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Jellyfish on the rise

  • DIVER Editorial
  • 28th June 2012

Jellyfish are increasing in the majority of the world’s coastal ecosystems, according to the first global study of jellyfish abundance by University of British Columbia researchers. In a study published in this month’s edition of the journal Hydrobiologia, UBC scientists examined data for numerous species of jellyfish for 45 …

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Diving Lake Minnewanka

  • DIVER Editorial
  • 13th June 2012

Lake Minnewanka has a rich history. There are recorded archaeological sites showing pre-contact occupations that cover an entire 10,000 year period. Artifacts have been found from the early, middle and late pre-contact periods. The Minnewanka site is one of a series of such early sites in the lower Bow …

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DIVER news round up: Friday 17th

  • DIVER Editorial
  • 17th February 2012

DIVER magazine scours the internet so you don’t have to. Simply browse our selection of todays top stories and click for further reading… Researchers from the University of British Columbia have been using Google Earth to investigate fish enclosures of the Mediterranean. Read Article. Source: New Scientist Could mobile …

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Perfect in purple

  • DIVER Editorial
  • 13th February 2012

Winter diving along Canada’s Pacific shore has its benefits and principal among them is the astonishingly clear water to be enjoyed much of the time by scuba enthusiasts up and down the length of the British Columbia coast. As temperatures cool and summer plankton blooms die off, underwater photographers …

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Red Irish Lord

  • DIVER Editorial
  • 12th February 2012

Ablaze with what appears the reflection of a dazzling fireworks display, the eyes of a Red Irish Lord (Hemilepidotus hemilepidotus) add to the brilliant colouration of this striking species of sculpin. Its typically vivid coat can vary from hues of orange through red to magenta and into striking pinks …

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The Big Flush

  • DIVER Editorial
  • 11th February 2012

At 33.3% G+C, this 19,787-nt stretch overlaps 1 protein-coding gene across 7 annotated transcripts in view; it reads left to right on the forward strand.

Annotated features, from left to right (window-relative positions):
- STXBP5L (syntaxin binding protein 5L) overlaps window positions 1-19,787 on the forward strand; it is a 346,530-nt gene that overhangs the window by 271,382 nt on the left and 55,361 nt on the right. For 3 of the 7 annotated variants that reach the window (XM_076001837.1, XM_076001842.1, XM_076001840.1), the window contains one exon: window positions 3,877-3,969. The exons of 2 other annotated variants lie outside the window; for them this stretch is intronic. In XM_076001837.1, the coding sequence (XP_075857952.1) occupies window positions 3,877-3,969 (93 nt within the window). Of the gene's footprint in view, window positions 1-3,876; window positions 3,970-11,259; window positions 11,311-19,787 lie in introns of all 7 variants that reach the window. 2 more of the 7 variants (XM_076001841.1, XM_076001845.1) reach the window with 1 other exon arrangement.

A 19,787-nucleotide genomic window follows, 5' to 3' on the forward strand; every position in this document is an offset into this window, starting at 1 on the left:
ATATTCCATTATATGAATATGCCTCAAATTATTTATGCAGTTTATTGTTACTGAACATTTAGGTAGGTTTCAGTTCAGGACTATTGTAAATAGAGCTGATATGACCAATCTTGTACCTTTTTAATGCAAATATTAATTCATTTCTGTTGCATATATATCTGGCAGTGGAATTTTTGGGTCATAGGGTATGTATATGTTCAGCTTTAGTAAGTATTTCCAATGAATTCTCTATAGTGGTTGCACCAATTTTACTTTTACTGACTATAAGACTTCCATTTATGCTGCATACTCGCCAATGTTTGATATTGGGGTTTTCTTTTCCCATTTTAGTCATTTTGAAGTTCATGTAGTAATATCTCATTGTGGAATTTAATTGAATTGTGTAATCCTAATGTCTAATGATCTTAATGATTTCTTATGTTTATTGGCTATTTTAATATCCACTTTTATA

Two hundred billion gallons of foaming seawater swirl through Sechelt Rapids on each turn of the tide in this constricted, islet-strewn passage on Canada’s Pacific coast. In the aerial view to the northwest, looking from Sechelt Inlet toward Jervis Inlet, a 13.5 knot ebb roars through the shallow gap. …

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On The Commute

  • DIVER Editorial
  • 10th February 2012

Every autumn sockeye salmon (Oncorhynchus nerka) enter British Columbia’s Fraser River and battle their way hundreds of miles upstream to spawn in the big river’s countless tributaries.  Of these the Adams River run is arguably the best known.  A dominant run occurs every four years and after several dismal …

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Bow Rider

  • DIVER Editorial
  • 9th February 2012

The Pacific white-sided dolphin (Lagenorhynchus oblquidens) is among the most social and playful of marine mammals in British Columbia waters.  During autumn large numbers of them often move into the Johnstone Strait, off the northern coast of Vancouver Island, where they feed on large schools of herring and pilchards …

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Muskie

  • DIVER Editorial
  • 8th February 2012

The Muskallonge or Muskie, as she is affectionately known in diving circles, is not so well known in her watery grave as she was in service on the Seaway. Then, she was touted as the largest tug on the Great Lakes. Built in 1896 at Port Huron, Michigan, she …

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Whale of a tale

  • DIVER Editorial
  • 7th February 2012

In the late 1970s I worked on a dive boat called the Oceaner.  Owners Gary Mallendar and Larry Mangotich, manufacture exposure suits under the Oceaner name and distribute dive gear such as the TUSA line, across Canada. Their vessel has been retired for their private use.  On several occasions …

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Winter wonder

  • DIVER Editorial
  • 6th February 2012

A mid winter opportunity to dive Browning Pass in B.C.’s Queen Charlotte Strait delivered up cold February winds and rain… but when they abated and the sun came out we were treated to some of the best visibility I’d ever enjoyed in these remarkably fertile waters at the top of …